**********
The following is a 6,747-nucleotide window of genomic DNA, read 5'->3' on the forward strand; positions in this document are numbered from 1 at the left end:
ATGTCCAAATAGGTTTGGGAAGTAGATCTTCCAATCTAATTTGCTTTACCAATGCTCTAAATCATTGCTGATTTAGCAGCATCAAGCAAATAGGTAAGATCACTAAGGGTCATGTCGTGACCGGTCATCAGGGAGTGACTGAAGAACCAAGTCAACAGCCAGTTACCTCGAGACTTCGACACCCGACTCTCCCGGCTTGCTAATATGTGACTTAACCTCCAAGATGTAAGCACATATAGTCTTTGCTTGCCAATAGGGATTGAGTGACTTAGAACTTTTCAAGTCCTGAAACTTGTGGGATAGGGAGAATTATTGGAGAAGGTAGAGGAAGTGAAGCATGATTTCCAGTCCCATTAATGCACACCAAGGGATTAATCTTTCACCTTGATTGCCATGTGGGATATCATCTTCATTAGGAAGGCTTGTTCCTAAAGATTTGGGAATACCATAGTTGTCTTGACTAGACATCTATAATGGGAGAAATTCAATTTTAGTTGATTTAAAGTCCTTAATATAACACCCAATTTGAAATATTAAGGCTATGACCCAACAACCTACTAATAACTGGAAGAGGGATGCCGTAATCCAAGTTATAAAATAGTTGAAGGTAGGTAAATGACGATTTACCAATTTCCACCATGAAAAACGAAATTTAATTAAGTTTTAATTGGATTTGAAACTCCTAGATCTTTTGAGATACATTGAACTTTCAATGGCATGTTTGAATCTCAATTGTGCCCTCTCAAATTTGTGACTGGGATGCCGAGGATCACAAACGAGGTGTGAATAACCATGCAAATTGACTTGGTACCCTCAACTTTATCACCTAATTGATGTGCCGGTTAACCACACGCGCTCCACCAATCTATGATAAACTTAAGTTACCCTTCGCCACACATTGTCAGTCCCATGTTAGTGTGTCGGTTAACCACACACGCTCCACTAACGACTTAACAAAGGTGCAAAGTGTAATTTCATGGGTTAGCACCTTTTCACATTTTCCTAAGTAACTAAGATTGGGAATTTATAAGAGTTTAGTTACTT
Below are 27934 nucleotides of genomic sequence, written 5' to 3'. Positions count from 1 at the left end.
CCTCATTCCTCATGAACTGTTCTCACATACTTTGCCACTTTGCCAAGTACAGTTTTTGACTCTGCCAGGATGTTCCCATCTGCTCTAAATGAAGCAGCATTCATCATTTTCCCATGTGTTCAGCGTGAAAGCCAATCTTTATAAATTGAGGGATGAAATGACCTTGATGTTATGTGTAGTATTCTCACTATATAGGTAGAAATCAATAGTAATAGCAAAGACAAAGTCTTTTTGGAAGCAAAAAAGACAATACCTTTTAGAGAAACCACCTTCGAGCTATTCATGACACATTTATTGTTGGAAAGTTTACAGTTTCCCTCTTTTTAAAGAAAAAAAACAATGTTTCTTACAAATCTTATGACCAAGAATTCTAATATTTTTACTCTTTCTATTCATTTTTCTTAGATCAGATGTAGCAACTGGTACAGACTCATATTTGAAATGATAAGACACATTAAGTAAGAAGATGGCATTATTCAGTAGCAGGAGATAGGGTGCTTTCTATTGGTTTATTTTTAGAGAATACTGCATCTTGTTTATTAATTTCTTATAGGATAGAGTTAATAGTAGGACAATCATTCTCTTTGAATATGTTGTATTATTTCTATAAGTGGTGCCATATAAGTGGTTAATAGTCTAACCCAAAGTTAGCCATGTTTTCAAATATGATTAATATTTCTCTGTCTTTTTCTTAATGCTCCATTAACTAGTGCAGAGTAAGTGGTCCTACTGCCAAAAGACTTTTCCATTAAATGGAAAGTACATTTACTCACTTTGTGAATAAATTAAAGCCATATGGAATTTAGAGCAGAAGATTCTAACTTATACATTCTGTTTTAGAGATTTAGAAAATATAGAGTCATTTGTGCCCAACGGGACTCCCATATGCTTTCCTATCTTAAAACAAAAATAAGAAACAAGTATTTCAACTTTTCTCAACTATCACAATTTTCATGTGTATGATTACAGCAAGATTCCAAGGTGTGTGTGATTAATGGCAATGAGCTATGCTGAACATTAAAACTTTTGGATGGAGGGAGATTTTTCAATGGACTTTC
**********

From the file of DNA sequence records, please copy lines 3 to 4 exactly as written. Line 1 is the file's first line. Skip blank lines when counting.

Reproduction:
Below are 27934 nucleotides of genomic sequence, written 5' to 3'. Positions count from 1 at the left end.
CCTCATTCCTCATGAACTGTTCTCACATACTTTGCCACTTTGCCAAGTACAGTTTTTGACTCTGCCAGGATGTTCCCATCTGCTCTAAATGAAGCAGCATTCATCATTTTCCCATGTGTTCAGCGTGAAAGCCAATCTTTATAAATTGAGGGATGAAATGACCTTGATGTTATGTGTAGTATTCTCACTATATAGGTAGAAATCAATAGTAATAGCAAAGACAAAGTCTTTTTGGAAGCAAAAAAGACAATACCTTTTAGAGAAACCACCTTCGAGCTATTCATGACACATTTATTGTTGGAAAGTTTACAGTTTCCCTCTTTTTAAAGAAAAAAAACAATGTTTCTTACAAATCTTATGACCAAGAATTCTAATATTTTTACTCTTTCTATTCATTTTTCTTAGATCAGATGTAGCAACTGGTACAGACTCATATTTGAAATGATAAGACACATTAAGTAAGAAGATGGCATTATTCAGTAGCAGGAGATAGGGTGCTTTCTATTGGTTTATTTTTAGAGAATACTGCATCTTGTTTATTAATTTCTTATAGGATAGAGTTAATAGTAGGACAATCATTCTCTTTGAATATGTTGTATTATTTCTATAAGTGGTGCCATATAAGTGGTTAATAGTCTAACCCAAAGTTAGCCATGTTTTCAAATATGATTAATATTTCTCTGTCTTTTTCTTAATGCTCCATTAACTAGTGCAGAGTAAGTGGTCCTACTGCCAAAAGACTTTTCCATTAAATGGAAAGTACATTTACTCACTTTGTGAATAAATTAAAGCCATATGGAATTTAGAGCAGAAGATTCTAACTTATACATTCTGTTTTAGAGATTTAGAAAATATAGAGTCATTTGTGCCCAACGGGACTCCCATATGCTTTCCTATCTTAAAACAAAAATAAGAAACAAGTATTTCAACTTTTCTCAACTATCACAATTTTCATGTGTATGATTACAGCAAGATTCCAAGGTGTGTGTGATTAATGGCAATGAGCTATGCTGAACATTAAAACTTTTGGATGGAGGGAGATTTTTCAATGGACTTTC